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Democrats fault railroad security

(Knight Ridder/Tribune News Service circulated the following article by Jonathan Crawford on March 10.)

WASHINGTON -- Two days before the second anniversary of the deadly Madrid train attacks, three Democratic senators Thursday berated the Bush administration for what they said is a failure to upgrade adequately the nation's rail security in the wake of the 9-11 terrorist attacks.

Citing a "dangerous incompetence" by the administration to address national security concerns, Sen. Joseph Biden of Delaware recalled the administration's endorsement of the recent Dubai Ports World deal, the Hurricane Katrina aftermath and, at Thursday's conference at the U.S. Capitol, inadequate rail security.

Biden asserted that the U.S. rail system is a soft target for terrorists. Since the 9-11 attacks there has been "virtually no new security" for rail infrastructure, he said. In fact, he said, rail security receives half the amount of funding compared to airport security even with the vast number of rail passengers. He said that the floor plans for New York City's Grand Central Station were in possession of the terrorists who bombed Madrid in March 11, 2004, killing 190.

Amy Kudwa, a public affairs spokeswoman for the Transportation Security Administration, said that her agency deployed a security team on Thursday to inspect rail facilities in New York, Washington and Philadelphia. These security teams, comprising federal air marshals and aviation and surface transportation inspectors, are responsible for discerning and addressing security vulnerabilities. These inspections come amid heightened concern in the United States as the anniversaries approach of the Madrid attacks and the July 7 attacks in London that killed 57.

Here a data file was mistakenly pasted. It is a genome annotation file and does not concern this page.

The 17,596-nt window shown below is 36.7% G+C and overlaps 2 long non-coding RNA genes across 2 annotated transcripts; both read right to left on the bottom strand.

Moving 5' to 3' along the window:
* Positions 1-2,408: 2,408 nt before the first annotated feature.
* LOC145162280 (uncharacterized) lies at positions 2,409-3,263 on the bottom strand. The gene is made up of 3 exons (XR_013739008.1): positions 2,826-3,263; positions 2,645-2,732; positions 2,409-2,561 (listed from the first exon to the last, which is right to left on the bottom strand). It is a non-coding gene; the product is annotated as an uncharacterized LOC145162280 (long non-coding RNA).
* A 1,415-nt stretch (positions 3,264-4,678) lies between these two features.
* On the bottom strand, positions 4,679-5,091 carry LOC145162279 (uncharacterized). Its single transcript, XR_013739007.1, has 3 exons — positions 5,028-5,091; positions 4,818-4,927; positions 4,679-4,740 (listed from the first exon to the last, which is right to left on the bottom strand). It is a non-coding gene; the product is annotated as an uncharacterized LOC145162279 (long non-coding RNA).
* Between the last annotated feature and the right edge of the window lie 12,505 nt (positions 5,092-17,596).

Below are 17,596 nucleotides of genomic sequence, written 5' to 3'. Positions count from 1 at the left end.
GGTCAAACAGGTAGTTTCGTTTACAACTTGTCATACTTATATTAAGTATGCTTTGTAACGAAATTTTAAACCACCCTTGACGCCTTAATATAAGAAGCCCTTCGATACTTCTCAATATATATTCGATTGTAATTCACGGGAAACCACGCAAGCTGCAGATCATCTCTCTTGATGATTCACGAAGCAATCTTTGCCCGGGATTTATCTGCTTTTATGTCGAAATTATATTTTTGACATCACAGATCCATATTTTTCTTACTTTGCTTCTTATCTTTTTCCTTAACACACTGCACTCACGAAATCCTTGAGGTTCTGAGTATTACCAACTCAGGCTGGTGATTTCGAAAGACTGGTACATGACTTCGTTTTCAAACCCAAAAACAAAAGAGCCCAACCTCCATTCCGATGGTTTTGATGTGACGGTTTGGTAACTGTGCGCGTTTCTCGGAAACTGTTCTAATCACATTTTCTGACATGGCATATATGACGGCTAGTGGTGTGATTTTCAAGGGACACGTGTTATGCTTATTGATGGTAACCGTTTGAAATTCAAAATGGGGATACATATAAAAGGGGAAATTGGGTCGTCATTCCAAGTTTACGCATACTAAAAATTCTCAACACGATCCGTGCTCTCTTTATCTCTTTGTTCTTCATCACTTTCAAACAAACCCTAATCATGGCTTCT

"We explore new ways to enhance rail security," Kudwa said.

The senators at the conference Thursday, however, are not satisfied with the security directives implemented by the TSA in May 2004.

"Since 9-11, we've done an admirable job beefing up the security of our airlines, but we're still not doing all we can to keep our vulnerable rail and transit lines safe and secure," said Sen. Thomas Carper of Delaware.

Sen. Bob Menendez of New Jersey said the administration is inattentive to the possibility of such terror attacks. While the Madrid train attacks were a wake-up call and the London bombings were a reminder, Menendez said, the administration has pressed the snooze button by failing to implement security upgrades.

Biden said that, while addressing the security of all of the nation's rails is insurmountable, "we can focus where we're most vulnerable."

A rail security bill proposed in November 2005 would require the TSA to conduct a threat assessment of U.S. railroads and submit recommendations for improving security. The legislation would provide grants through TSA to Amtrak, freight railroads and others to upgrade security across the entire railroad system. The legislation has cleared the Senate Commerce Committee, but awaits further action.

Friday, March 10, 2006

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